AAA Travel Tips / New Orleans Tasting Tours

New Orleans Tasting Tours

AAA/Laurie Sterbens
By AAA Travel Editor Laurie Sterbens
May 28, 2019
One of the best ways to experience a new place during your vacation is to explore its culinary scene, and this is certainly the case with New Orleans. This destination has a rich, fascinating cultural history that led to the diversity and unique flavors for which the city is known. With hundreds of local restaurants, choosing where to eat can be overwhelming. Starting your trip with a tasting tour is a great way to get an overview of the city’s iconic dishes.
Types of Tours
When it comes to choosing your tasting tour, it pays to do some research—there are nearly as many tours available here as there are restaurants. A great option in this walkable destination is food history tours that offer samples from several local restaurants—you walk through the city learning about food as well as historic sites you encounter on the way.
If you want to explore the food scene outside the French Quarter, tasting tours are available in different districts around the city. Other tours offer tastings with a different twist, such as a haunted history tour accompanied by tastings and/or cocktails. If you just want to sample desserts or the city’s iconic cocktails, there are tours for those as well. Factory tours allow you to sample a product such as a spirit or hot sauce and learn more about how it’s made.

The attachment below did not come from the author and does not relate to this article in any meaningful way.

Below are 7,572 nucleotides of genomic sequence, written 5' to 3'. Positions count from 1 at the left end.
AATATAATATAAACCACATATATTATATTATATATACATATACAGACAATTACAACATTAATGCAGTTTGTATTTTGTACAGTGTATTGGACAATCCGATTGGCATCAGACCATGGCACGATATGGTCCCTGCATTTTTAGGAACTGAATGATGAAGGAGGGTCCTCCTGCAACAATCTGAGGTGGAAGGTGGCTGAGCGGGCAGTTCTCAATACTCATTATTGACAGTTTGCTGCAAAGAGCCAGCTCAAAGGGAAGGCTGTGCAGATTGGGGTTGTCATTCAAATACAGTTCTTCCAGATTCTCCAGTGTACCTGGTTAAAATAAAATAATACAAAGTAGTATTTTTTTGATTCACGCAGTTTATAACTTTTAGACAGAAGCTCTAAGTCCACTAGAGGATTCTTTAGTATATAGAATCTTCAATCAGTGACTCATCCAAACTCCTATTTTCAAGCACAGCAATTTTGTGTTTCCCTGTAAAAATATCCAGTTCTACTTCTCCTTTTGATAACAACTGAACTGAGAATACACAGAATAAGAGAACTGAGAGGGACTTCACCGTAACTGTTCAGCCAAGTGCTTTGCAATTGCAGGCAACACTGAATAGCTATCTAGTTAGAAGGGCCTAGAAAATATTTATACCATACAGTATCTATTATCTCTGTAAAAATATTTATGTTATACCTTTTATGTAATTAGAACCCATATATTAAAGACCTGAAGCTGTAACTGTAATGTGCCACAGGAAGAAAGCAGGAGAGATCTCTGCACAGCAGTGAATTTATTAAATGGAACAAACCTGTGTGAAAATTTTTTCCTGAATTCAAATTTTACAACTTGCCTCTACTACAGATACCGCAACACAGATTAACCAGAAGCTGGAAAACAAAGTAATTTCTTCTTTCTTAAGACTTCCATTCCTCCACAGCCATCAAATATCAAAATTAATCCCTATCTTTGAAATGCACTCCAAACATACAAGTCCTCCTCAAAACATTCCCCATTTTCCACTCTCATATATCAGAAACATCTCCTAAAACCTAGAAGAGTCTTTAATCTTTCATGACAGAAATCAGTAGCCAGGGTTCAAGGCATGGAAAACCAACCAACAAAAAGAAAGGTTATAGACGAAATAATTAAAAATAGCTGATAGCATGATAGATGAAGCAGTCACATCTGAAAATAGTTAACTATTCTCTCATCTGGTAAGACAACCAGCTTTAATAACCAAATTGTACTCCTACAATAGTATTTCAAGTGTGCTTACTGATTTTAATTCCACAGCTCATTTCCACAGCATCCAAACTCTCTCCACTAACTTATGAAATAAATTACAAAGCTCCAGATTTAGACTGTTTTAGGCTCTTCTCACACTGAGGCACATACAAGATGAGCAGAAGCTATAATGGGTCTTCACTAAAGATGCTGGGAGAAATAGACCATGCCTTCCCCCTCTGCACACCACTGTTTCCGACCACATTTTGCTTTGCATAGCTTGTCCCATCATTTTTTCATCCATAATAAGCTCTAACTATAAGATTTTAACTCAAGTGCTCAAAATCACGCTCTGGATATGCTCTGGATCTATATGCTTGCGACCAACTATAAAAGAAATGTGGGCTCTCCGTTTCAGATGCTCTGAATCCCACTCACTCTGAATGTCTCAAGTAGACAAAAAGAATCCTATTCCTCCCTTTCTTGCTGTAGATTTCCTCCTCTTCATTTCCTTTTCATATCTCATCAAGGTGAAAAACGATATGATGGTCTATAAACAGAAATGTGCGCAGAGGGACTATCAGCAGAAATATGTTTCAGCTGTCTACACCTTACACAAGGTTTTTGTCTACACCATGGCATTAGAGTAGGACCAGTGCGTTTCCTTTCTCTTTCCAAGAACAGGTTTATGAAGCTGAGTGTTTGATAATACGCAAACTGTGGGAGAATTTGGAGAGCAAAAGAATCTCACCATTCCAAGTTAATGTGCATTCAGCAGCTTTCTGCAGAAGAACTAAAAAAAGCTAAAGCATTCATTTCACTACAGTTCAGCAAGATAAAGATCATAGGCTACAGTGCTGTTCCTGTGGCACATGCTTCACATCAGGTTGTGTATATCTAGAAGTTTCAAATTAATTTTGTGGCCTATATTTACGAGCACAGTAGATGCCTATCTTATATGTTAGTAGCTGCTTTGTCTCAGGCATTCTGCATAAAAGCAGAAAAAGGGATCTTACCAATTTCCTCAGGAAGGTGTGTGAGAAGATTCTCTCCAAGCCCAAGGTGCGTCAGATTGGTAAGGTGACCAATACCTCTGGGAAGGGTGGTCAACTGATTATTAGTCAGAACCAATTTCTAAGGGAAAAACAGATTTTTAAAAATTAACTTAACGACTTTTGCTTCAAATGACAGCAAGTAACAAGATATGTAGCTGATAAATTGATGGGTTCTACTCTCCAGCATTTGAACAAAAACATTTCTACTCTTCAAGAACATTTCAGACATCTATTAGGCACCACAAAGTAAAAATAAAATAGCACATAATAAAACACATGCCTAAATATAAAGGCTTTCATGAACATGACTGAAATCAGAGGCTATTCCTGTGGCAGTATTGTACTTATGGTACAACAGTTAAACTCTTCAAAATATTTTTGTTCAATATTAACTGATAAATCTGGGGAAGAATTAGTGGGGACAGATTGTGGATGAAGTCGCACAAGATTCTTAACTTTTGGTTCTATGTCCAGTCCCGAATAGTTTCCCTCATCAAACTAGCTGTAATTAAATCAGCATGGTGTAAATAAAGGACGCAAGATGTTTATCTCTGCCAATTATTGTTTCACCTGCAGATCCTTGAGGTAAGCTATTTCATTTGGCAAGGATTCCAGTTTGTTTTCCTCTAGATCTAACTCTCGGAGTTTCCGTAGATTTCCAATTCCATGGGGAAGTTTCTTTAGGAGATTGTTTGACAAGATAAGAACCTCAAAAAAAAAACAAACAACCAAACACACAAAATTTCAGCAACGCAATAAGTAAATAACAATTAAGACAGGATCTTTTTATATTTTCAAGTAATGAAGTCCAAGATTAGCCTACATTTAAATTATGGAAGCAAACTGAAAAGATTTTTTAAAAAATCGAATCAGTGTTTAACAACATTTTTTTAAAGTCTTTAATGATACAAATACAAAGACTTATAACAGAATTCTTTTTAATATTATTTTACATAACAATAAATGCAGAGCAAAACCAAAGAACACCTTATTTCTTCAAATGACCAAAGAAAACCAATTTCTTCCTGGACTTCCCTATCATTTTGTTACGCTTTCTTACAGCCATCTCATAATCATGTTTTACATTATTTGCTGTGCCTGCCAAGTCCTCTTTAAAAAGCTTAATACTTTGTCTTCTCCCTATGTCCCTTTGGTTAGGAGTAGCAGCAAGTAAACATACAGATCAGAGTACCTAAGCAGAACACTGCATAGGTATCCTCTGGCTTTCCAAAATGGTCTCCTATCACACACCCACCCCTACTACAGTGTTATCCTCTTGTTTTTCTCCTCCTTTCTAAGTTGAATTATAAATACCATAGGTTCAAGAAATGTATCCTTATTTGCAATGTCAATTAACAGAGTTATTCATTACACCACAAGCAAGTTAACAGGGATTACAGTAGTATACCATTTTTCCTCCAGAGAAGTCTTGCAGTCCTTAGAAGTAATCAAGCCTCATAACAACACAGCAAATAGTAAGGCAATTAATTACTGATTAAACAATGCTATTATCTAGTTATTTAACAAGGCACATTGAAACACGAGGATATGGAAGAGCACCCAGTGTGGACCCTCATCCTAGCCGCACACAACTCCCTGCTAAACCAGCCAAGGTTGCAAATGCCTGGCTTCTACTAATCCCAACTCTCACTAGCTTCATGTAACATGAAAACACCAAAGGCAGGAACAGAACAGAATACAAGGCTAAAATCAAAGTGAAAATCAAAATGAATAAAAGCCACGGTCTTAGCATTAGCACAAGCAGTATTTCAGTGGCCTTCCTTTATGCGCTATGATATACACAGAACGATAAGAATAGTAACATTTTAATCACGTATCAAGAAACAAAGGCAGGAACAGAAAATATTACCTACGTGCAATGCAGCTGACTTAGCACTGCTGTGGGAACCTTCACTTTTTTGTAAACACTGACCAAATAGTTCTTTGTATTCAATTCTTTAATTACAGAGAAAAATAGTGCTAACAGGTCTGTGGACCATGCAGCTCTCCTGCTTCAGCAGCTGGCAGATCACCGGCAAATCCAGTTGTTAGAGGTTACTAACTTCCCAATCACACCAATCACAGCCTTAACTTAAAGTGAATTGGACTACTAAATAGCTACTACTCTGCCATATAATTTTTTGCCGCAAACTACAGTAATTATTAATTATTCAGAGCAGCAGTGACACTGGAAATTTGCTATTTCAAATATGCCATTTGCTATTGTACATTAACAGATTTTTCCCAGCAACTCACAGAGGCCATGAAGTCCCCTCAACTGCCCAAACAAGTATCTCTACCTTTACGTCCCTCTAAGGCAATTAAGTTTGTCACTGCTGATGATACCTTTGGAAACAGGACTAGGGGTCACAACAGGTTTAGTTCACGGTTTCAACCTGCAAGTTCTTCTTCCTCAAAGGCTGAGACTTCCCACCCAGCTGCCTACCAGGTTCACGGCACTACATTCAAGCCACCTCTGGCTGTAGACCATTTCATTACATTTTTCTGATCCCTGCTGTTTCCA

Another great way to learn about New Orleans cuisine is a visit to the Southern Food and Beverage Museum, which celebrates New Orleans and foods of the South with exhibits, events and cooking classes. The museum also houses the Museum of the American Cocktail and La Galerie de l’Absinthe, featuring an extensive collection of items related to the once-banned spirit.
Past Doctor Gumbo Food History tour in New Orleans included seafood gumbo from Tableau and a catfish poboy and muffaletta at NOLA Poboys.
AAA/Laurie Sterbens
Cost
Tasting tours typically range from $50 to $75 per person, but can cost more or less depending on the type of tour and the number of items sampled.
Past Doctor Gumbo Food History tour in New Orleans in April 2018 included seafood gumbo from Tableau and a catfish poboy and muffaletta at NOLA Poboys.
AAA/Laurie Sterbens
What to Know Before You Go
• While you’ll find tour operators throughout the city after you’ve arrived, it’s a good idea to research all of your options online before making a decision.
• While most tours have set menus, some are able to accommodate special dietary needs if you contact them in advance.
• Not all tours are offered every day, so check tour times online before you travel to make sure you can fit the tour you want into your vacation plans.
• Map out your route to the departure point beforehand rather than relying on a navigation app to work correctly en route, and be sure to arrive a few minutes early to check in with the tour guide.
• Dress appropriately for the weather (tours are often rain or shine) and wear comfortable walking shoes. You may be visiting nicer dining establishments, so some tour operators may recommend a ore “dressy casual” attire.
• Don’t forget to tip your guide. You’ll have an opportunity at the end of the tour to thank the guide and at this time it’s optional but appropriate to offer a 10 to 20 percent tip.
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